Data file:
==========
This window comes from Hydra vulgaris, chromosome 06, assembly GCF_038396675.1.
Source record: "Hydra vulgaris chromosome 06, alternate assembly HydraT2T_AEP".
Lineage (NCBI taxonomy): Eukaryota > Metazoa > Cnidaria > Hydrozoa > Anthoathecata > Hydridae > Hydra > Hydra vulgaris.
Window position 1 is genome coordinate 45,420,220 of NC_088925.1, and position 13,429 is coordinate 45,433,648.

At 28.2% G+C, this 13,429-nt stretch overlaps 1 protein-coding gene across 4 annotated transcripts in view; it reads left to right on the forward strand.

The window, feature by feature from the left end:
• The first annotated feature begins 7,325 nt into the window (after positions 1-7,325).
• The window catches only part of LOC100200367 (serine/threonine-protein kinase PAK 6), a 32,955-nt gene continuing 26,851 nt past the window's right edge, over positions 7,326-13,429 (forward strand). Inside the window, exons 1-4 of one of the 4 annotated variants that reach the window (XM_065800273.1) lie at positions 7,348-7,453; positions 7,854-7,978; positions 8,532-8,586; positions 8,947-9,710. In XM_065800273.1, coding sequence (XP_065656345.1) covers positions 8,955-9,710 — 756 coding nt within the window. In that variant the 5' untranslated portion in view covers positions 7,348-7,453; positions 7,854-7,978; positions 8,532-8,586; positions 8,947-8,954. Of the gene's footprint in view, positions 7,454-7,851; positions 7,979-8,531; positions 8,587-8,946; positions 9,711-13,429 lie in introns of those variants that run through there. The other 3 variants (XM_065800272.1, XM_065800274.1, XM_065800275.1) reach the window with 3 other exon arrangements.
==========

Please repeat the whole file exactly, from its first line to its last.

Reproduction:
This window comes from Hydra vulgaris, chromosome 06, assembly GCF_038396675.1.
Source record: "Hydra vulgaris chromosome 06, alternate assembly HydraT2T_AEP".
Lineage (NCBI taxonomy): Eukaryota > Metazoa > Cnidaria > Hydrozoa > Anthoathecata > Hydridae > Hydra > Hydra vulgaris.
Window position 1 is genome coordinate 45,420,220 of NC_088925.1, and position 13,429 is coordinate 45,433,648.

At 28.2% G+C, this 13,429-nt stretch overlaps 1 protein-coding gene across 4 annotated transcripts in view; it reads left to right on the forward strand.

The window, feature by feature from the left end:
• The first annotated feature begins 7,325 nt into the window (after positions 1-7,325).
• The window catches only part of LOC100200367 (serine/threonine-protein kinase PAK 6), a 32,955-nt gene continuing 26,851 nt past the window's right edge, over positions 7,326-13,429 (forward strand). Inside the window, exons 1-4 of one of the 4 annotated variants that reach the window (XM_065800273.1) lie at positions 7,348-7,453; positions 7,854-7,978; positions 8,532-8,586; positions 8,947-9,710. In XM_065800273.1, coding sequence (XP_065656345.1) covers positions 8,955-9,710 — 756 coding nt within the window. In that variant the 5' untranslated portion in view covers positions 7,348-7,453; positions 7,854-7,978; positions 8,532-8,586; positions 8,947-8,954. Of the gene's footprint in view, positions 7,454-7,851; positions 7,979-8,531; positions 8,587-8,946; positions 9,711-13,429 lie in introns of those variants that run through there. The other 3 variants (XM_065800272.1, XM_065800274.1, XM_065800275.1) reach the window with 3 other exon arrangements.